Immanuel, “God with us.” The entirety of the Christian belief can be summed up in this one name and present reality. Throughout all of life, the journey of the God-fearing person is a journey of acceptance. Can I believe that God is truly with me, even in this problem, trial, or victory that I am experiencing? An active rejection or a lack of belief in God can be attributed to a fear of acknowledging that He is with us even in our problems because it implies that He is allowing them. This can be a scary thought, but God is not trying to scare us. We know this world is corrupted with trouble and all kinds of sickening and wicked activity, but God is not anxious about such things, nor is He apathetic. God sent His Son–the clearest sign given that He is with us in the depths of our depravity–and overcame sin and death. Immanuel is God’s way of saying: “I have overcome; do you believe that I am with you?”
For, if God is with us, then who or what can be against us? What situation is actually a bad situation, if God is the One writing our story? Jesus, by all accounts, is the One who has the highest right to say that the Father is not good–the Father sent His Son to the cross to die out of His love for a sinful people. It can be easy to read such a statement and look at God in a way that questions His goodness for doing such a thing. But, we must remember, it was for you and me that Jesus was sent to die. And Christ went willingly because He trusted the Father. Jesus is the perfect picture of trusting God despite the circumstances presented by the world, and to the very end, Christ waved the banner that God alone is good. Even when He was on the cross bearing the sins of the world, Christ did not separate Himself from the suffering nor try to escape through self-justification. Jesus, the perfect Lamb who did nothing wrong, trusted the Father even to the point of death. The sacrifice given at Golgotha will remain the most unfair circumstance of all time–nothing even comes close to the injustice of Christ’s crucifixion.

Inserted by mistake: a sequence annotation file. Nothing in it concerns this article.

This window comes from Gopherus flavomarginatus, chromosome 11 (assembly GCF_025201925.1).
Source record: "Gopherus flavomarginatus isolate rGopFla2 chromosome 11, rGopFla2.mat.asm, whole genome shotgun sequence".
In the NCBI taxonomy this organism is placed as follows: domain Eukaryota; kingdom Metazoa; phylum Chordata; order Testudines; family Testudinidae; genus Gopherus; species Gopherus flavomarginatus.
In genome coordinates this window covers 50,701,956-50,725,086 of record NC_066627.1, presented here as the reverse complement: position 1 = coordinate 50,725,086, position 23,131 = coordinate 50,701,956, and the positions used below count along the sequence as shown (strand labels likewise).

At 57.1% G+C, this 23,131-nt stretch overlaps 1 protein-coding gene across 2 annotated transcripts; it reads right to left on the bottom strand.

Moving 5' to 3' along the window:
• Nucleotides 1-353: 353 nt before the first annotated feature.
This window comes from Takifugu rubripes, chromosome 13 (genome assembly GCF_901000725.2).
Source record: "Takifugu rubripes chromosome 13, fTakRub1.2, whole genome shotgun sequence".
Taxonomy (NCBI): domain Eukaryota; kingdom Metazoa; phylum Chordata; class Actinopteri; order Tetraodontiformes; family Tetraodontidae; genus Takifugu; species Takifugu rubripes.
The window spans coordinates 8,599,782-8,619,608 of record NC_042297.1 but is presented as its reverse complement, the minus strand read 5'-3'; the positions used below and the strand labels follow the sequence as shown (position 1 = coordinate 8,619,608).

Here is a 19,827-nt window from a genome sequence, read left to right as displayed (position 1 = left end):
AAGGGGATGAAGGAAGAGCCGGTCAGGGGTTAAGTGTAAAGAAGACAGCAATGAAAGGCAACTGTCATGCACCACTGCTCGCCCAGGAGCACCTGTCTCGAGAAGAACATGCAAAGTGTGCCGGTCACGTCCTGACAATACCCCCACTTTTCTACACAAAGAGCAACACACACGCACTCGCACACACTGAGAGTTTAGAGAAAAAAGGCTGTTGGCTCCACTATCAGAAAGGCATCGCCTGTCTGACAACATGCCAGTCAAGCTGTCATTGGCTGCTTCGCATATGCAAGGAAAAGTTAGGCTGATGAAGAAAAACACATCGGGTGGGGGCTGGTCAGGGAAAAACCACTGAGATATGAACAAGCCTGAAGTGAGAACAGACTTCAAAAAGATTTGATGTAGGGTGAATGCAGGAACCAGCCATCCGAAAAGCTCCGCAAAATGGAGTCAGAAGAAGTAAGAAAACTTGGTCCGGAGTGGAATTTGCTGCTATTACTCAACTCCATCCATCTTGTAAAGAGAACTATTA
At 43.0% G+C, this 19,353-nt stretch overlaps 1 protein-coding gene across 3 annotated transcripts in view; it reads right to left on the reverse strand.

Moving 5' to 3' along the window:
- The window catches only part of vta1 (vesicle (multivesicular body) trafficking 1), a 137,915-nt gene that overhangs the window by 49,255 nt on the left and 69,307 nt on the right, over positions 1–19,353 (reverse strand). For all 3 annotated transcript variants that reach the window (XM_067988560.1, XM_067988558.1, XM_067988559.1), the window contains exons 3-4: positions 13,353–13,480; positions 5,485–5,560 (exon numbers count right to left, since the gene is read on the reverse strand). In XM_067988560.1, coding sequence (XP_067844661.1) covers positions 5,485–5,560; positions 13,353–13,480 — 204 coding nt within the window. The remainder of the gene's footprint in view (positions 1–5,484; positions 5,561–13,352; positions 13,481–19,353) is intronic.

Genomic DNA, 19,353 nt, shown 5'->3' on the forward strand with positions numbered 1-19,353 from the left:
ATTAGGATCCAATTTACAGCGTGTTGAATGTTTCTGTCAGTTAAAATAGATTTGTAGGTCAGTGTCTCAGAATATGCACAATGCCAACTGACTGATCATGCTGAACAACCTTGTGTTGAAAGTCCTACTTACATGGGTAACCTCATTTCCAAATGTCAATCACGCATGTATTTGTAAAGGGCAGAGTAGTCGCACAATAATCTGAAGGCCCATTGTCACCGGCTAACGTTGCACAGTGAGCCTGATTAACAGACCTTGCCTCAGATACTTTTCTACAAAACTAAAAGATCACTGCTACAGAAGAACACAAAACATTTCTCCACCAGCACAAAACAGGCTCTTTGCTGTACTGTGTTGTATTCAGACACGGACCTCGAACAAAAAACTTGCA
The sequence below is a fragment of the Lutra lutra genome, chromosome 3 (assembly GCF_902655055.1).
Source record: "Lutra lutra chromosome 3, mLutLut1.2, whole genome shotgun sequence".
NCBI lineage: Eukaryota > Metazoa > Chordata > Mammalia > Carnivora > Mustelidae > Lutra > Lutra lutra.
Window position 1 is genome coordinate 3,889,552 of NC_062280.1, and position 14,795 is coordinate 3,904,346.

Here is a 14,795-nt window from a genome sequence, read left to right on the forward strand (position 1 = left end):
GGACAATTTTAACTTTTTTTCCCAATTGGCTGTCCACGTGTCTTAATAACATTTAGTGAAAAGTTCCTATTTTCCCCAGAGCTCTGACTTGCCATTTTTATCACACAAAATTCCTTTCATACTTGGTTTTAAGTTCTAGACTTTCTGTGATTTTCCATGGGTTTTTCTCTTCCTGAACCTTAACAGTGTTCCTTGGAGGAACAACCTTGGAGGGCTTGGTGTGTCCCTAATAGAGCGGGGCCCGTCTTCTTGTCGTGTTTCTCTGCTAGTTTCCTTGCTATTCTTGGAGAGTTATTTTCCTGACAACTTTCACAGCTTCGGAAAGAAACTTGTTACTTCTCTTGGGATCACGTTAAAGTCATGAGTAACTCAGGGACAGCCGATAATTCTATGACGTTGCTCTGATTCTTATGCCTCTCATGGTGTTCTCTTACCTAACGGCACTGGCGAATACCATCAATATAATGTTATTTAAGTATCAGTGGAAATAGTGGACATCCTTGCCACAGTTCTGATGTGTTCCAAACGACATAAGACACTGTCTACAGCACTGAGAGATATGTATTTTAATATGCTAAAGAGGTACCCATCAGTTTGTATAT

Yet, the story didn’t end there. God’s love is so radical and powerful, that even in accepting something entirely contrary to His nature–sin and death–His love still couldn’t be overcome. That, even out of death and darkness, God’s light is able to shine perfectly. It is written, “The earth was without form and void, and darkness was over the face of the deep. And the Spirit of God was hovering over the face of the waters. And God said, ‘Let there be light,’ and there was light.” (Genesis 1:2-3 ESV); “If I say, ‘Surely the darkness shall cover me, and the light about me be night,’ even the darkness is not dark to You; the night is bright as the day, for darkness is as light with You.” (Psalm 139:11-12 ESV); “In Him was life, and the life was the light of men. The light shines in the darkness, and the darkness has not overcome it.” (John 1:4-5 ESV). With God, any situation can be made a miracle, and any circumstance can be turned for good.
The birth of Jesus and His story is all about God making something good out of something not-so-good. Does a manger sound like an ideal sleeping place for a baby (Luke 2:7; though, I suppose